If You Were Handed $1,100 a Month, Would you Amount to Anything? (latimes.com) The headline's implication, of course, is that people are (at root) hopelessly lazy and would amount to nothing if left to their own devices. And yet, it's human nature to want to be productive. Even the rich choose to work. (Is that not proof enough that people who don't have to work will work anyway?) Why is it all mainstream reporters, covering "basic income" initiatives (like this very tiny one underway in Germany), feel the need to denigrate such programs? "In Finland," we learn from the LA Times story, "a new conservative-led government announced plans this month to hand out a universal basic income of nearly $900 per month starting in 2017." Hand out? Why are we framing this discussion using loaded terms like hand out? Are people going to buy too many Ferraris, take too many round-the-world vacations, on $900 a month? Isn't it possible people will pay actual bills with that amount of money? (Bills they can't pay now because they're on the brink of poverty?) What's with this constant hate-the-poor attitude? And why does the LA Times feel such a strong duty to cater to it?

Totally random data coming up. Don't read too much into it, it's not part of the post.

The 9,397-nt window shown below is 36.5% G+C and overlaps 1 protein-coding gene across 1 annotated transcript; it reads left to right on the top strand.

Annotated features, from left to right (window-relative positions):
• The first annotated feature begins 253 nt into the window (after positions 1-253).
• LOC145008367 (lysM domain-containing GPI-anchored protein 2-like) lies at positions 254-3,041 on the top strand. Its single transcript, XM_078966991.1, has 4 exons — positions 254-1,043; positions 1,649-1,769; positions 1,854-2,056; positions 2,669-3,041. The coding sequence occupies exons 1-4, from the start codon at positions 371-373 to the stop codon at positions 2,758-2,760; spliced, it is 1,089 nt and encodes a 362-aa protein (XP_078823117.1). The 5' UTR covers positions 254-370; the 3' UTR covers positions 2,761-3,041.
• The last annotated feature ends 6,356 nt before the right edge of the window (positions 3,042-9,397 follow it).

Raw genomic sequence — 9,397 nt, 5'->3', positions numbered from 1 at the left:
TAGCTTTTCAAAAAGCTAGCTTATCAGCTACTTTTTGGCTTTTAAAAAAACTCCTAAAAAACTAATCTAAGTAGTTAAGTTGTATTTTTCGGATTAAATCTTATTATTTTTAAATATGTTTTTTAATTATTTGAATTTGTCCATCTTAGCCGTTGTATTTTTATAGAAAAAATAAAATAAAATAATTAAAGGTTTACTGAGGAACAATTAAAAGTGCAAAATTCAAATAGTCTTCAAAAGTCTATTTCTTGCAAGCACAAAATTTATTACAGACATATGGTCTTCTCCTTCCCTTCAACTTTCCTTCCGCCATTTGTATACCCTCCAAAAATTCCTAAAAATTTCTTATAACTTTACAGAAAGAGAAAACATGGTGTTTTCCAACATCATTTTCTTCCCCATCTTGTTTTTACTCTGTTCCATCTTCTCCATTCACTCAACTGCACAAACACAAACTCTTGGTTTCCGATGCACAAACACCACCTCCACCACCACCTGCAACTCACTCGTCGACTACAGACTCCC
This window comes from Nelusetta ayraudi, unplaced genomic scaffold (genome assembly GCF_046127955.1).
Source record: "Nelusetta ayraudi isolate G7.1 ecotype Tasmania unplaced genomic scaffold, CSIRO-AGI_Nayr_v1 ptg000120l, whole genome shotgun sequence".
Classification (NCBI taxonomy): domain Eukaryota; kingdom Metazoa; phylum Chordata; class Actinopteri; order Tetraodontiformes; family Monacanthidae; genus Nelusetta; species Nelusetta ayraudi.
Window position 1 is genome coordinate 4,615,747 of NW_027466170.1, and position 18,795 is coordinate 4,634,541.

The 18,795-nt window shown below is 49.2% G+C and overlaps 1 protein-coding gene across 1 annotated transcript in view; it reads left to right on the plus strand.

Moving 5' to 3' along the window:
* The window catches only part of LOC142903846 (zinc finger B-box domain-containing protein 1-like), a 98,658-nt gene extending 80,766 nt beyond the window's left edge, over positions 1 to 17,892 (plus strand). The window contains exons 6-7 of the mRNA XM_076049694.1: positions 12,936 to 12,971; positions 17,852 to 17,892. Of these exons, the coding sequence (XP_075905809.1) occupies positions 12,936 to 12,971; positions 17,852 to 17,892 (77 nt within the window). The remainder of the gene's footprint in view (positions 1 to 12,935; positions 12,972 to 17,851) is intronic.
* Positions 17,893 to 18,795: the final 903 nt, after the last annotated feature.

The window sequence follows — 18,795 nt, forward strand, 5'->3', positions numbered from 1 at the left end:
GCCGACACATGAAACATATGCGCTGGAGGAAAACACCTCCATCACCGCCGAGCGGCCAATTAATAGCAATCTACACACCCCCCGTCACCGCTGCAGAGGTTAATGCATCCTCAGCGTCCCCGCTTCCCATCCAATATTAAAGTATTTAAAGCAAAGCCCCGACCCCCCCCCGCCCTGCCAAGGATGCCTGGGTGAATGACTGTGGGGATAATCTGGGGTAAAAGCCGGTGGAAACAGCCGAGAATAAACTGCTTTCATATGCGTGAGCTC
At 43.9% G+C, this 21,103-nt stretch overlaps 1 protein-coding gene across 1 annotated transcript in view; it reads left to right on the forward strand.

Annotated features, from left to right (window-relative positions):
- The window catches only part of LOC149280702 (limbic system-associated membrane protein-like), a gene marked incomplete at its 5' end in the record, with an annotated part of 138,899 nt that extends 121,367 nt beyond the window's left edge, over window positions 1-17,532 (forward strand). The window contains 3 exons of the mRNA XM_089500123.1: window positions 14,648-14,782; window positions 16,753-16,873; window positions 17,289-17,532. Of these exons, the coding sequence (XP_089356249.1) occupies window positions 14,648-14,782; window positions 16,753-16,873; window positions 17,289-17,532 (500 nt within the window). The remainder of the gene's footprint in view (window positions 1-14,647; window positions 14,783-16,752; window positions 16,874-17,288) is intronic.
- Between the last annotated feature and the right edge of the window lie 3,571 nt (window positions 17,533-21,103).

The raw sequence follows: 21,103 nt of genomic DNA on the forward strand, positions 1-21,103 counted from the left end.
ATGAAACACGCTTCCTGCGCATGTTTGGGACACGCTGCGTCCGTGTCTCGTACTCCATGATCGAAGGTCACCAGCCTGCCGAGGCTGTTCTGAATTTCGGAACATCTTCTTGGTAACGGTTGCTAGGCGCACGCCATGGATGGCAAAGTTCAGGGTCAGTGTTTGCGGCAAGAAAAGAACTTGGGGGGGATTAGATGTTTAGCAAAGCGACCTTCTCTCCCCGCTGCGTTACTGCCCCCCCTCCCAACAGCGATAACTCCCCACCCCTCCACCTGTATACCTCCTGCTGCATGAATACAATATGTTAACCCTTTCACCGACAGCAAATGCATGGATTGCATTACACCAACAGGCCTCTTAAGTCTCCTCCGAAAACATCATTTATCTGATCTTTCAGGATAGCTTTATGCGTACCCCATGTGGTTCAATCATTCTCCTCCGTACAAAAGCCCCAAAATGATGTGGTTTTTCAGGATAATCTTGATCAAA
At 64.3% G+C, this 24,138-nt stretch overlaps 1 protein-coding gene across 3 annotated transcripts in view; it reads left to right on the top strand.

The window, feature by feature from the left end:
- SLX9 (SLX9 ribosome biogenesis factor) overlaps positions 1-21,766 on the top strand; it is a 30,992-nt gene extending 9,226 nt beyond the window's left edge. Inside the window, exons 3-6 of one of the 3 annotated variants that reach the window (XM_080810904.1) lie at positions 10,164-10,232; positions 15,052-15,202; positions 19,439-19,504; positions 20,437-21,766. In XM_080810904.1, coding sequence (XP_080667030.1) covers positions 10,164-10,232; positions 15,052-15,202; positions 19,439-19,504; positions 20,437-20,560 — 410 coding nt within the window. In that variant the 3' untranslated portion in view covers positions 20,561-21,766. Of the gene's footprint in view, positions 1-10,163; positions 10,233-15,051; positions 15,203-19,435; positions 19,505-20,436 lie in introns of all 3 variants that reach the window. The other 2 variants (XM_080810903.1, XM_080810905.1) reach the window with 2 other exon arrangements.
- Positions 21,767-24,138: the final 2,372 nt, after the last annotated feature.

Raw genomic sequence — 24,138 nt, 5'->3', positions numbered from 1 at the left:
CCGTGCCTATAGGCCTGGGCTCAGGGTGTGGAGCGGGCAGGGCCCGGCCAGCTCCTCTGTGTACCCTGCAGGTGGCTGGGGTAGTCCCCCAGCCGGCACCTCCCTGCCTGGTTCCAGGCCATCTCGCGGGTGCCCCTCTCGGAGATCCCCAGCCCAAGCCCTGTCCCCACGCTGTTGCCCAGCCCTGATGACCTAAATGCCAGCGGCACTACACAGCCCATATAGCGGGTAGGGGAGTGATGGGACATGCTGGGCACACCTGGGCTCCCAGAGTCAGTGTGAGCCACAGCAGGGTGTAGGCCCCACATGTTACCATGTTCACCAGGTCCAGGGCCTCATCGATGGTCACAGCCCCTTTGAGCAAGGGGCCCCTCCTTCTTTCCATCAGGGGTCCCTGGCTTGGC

Judgments in New Jersey from lawsuits by major banks against consumers (1996-2011).

At Capital One, Easy Credit and Abundant Lawsuits (propublica.org). Don't fall behind on your Capital One card. They sue customers. A lot.

Switzerland to Vote on Banning Banks from Creating Money (telegraph.co.uk). Most people believe (mistakenly) the government creates a country's money supply, but in fact money is created when a bank makes a loan (and is destroyed when a loan is paid off). A popular movement in Switzerland aims to limit money creation to central banks (i.e., the government), a plan that can only work if fractional reserve banking (banking as we know it!) is disallowed.

Terrence Taylor suffered severe burns as a child and reached
a settlement with a space-heater manufacturer that had
a lifetime expected payout of $31.5 million, but after numerous
sales from his structured settlement at a fraction of the value,
he is now broke. (Ricky Carioti/The Washington Post)
The Flawed System that Allows Companies to Make Millions Off the Injured (WaPo). A story about how, if you win millions in a structured settlement, you'll likely lose almost all of it to various vultures. I love how WaPo frames it: a "flaw." The system isn't the problem; there's just a flaw in an otherwise great system!